Established 1987 in Barbourville, Kentucky

Knox Historical Museum

History & Genealogy Center

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Museum leads effort to 'save' old Magic Theatre marquee

The deterioration of the old Magic Theatre marquee on the Court Square in Barbourville, Kentucky, has long been a concern of local historians and others who remember its heyday, roughly from 1941 through 1960.

The deterioration has become so bad, in fact, that owners Gary and Karen Gray Campbell, who operate Nationwide Insurance at the location, were, until recently, at a loss for what to do next. Several contractors who looked at the marquee had advised them to “tear it down,” citing safety concerns.

However, through the efforts of a local organization – the Knox Historical Museum – as well as individual volunteers, the cooperation of the owners, and the interest shown by a local club –the GFWC Kentucky Barbourville Junior Woman’s Study Club – the marquee just might be saved.

This is in line with efforts by other organizations, such as the City of Barbourville, Barbourville Tourism, and the Main Street program, to preserve the historic value of downtown Barbourville.

The Museum and its president, Michael C. Mills, and 2nd vice president, Steve Valentine, got involved last year (2015) after noticing that the marquee’s paint, which had been peeling or scaling off, had been stripped off completely.

After speaking with and getting a positive reception from the Campbells, Mr. Mills asked Mayor David Thompson to have city engineers look at the structure for safety issues.

“They did find that there were some bad issues but pronounced it okay for us to work on the marquee and try to save it.”

Immediately, said Mills, he and others inspected the marquee in more depth and found it in even worse condition than expected in terms of rust in the structural support. This led them to the project’s first major step.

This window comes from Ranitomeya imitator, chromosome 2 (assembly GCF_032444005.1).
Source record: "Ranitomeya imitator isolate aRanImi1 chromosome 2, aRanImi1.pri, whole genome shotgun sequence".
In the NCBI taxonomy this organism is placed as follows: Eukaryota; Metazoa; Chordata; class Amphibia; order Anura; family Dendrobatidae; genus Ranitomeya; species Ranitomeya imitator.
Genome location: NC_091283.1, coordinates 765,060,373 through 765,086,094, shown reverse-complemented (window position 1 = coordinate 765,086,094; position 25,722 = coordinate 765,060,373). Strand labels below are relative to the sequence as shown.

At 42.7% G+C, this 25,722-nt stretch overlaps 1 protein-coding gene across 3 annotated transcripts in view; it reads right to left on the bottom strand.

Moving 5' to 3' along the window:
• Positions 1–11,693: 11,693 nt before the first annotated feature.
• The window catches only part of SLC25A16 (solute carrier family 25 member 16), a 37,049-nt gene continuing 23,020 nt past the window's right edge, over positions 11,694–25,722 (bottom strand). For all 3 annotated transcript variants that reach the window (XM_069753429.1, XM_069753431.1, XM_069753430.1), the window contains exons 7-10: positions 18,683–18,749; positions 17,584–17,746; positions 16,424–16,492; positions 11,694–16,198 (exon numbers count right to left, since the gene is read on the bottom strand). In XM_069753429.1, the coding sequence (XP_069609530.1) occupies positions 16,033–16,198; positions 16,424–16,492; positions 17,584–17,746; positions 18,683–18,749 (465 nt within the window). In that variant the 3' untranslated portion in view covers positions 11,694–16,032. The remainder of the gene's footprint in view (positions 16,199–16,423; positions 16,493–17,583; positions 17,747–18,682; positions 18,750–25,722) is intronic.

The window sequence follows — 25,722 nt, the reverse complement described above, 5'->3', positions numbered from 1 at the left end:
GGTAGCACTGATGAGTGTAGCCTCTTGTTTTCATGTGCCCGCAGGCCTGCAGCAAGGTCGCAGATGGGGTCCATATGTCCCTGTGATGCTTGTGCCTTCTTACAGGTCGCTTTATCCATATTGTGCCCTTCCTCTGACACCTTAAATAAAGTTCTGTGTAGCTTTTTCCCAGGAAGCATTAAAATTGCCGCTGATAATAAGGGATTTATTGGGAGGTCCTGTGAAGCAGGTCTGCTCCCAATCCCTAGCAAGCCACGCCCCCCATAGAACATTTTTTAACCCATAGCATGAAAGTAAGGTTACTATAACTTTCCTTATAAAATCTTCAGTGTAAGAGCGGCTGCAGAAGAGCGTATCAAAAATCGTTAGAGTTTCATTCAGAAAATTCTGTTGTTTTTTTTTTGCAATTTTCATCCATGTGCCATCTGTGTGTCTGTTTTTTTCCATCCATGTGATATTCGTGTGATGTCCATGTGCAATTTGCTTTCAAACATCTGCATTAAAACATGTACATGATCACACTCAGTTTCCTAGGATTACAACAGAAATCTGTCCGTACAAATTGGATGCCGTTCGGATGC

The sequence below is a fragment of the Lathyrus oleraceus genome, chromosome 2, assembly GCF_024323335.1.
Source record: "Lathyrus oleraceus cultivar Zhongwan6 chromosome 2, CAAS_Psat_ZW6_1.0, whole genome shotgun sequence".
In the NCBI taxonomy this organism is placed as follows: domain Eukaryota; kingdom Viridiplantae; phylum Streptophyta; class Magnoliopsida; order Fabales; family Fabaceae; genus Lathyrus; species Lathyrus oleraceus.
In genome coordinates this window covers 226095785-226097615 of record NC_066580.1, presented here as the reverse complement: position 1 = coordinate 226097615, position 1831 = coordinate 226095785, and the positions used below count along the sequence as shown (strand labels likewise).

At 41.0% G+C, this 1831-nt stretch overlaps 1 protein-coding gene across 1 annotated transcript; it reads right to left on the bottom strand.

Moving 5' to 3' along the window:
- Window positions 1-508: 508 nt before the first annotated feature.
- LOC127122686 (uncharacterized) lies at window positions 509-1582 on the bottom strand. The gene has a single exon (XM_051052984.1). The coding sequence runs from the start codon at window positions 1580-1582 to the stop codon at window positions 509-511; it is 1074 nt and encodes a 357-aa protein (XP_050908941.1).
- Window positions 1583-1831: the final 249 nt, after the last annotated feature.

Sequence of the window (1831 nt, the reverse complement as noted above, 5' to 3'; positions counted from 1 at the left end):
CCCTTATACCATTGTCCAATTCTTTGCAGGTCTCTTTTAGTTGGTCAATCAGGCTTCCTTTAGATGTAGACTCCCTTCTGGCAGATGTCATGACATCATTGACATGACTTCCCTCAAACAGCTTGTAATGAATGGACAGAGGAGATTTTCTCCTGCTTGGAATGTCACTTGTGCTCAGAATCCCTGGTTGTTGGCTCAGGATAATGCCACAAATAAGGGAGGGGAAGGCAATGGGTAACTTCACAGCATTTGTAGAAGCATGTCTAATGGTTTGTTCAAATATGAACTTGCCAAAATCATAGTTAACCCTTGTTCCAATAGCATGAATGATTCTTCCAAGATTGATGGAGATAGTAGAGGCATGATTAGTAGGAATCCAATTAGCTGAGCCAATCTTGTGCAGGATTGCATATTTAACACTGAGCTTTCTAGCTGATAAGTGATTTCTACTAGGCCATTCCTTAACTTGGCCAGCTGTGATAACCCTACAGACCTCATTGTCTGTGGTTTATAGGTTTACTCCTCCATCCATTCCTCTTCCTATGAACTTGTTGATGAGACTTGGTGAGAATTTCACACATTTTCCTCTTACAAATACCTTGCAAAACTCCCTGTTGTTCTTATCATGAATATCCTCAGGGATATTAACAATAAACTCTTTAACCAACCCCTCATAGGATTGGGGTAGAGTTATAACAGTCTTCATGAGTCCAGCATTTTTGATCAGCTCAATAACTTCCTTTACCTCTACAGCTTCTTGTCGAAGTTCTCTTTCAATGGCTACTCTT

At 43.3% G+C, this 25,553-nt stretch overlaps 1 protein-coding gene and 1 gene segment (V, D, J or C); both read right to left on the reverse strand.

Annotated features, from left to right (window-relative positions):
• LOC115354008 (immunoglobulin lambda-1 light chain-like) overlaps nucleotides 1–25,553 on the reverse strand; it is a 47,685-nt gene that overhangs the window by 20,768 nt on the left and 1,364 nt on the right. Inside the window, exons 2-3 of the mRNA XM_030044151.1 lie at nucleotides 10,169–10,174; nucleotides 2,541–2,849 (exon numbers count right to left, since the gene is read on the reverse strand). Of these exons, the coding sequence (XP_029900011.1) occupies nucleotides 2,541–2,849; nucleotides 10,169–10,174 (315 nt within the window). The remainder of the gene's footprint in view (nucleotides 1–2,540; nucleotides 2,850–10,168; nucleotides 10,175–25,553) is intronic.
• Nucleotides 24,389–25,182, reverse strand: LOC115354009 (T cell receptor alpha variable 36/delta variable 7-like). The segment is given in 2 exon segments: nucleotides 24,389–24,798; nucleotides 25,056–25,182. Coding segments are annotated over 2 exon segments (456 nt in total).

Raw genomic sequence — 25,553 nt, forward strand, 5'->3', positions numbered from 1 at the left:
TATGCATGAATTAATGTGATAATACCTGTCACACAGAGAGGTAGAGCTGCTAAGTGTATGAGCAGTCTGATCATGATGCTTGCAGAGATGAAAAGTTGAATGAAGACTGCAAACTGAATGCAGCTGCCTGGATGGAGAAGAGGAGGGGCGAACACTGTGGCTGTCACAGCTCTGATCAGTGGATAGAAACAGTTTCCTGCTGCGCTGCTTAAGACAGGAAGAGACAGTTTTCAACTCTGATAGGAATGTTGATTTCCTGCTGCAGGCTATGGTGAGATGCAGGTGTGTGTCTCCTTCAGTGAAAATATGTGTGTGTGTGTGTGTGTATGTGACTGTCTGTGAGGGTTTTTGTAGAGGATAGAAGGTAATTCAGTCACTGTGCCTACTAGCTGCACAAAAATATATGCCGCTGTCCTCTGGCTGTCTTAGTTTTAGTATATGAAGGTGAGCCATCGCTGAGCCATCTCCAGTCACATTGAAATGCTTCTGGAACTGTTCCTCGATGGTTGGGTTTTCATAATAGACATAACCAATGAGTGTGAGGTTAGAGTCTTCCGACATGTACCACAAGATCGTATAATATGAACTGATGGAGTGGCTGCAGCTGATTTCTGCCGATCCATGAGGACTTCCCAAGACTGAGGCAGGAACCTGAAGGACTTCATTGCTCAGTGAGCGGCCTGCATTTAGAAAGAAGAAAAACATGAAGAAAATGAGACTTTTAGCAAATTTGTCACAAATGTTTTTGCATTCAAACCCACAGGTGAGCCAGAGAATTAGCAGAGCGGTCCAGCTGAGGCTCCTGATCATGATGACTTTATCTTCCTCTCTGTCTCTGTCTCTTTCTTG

Volunteers Gary and Allen LedingtonOn Saturday, January 30th, Mills and volunteers Gary Ledington and son Allen Tye Ledington installed a large steel post with anchors underneath the marquee. This will help support an I-beam that rests on brick posts. The Ledingtons also altered the size of the donated steel post and did necessary welding. The post itself was donated by Mike and Kimberly Mays Mills.

“That was the first thing,” Mills said. “The next step – Step 2 - will be to replace some framing that is rotted due to leakage from the roof above.

“Step 3 will involve determining what’s causing the leak, which we think is caused by a defective downspout that is stopped up, and repairing that. At worst, we would have to repair some of the roofing.”

After all this is completed, Mills said, the next step will be to paint the marquee back to its original colors, which will be based on historical color photos and input from the Museum’s Charles Reed Mitchell, whose grandfather built the Magic and Mitchell Theatres.

Asked when he hoped to finish all these steps, Mills said, “We’d like to have it painted by spring at the latest. We want to see this project through where it is sound and not a safety issue, maybe even putting some lighting on it.”

Mills then pointed out another strong supporter for the project: “The Barbourville Junior Woman’s Study Club has called me and asked me to come and speak to their club on the 16th of this month [February]. I was told they have already discussed this project and would like to help with finishing it.

“This is extremely good news,” he said. “So far we’ve gotten everything volunteered – the steel post, labor and everything – but there will come a point as we make repairs when we need more help. We really appreciate the interest the Barbourville Junior Woman’s Study Club is showing in the completion of this project. We appreciate all individuals and clubs that come together to work on projects such as this.

“We, and there’s many more who think like me, would hate to see the marquee taken off the Court Square. Maybe we can save it in its present condition for many more years.”

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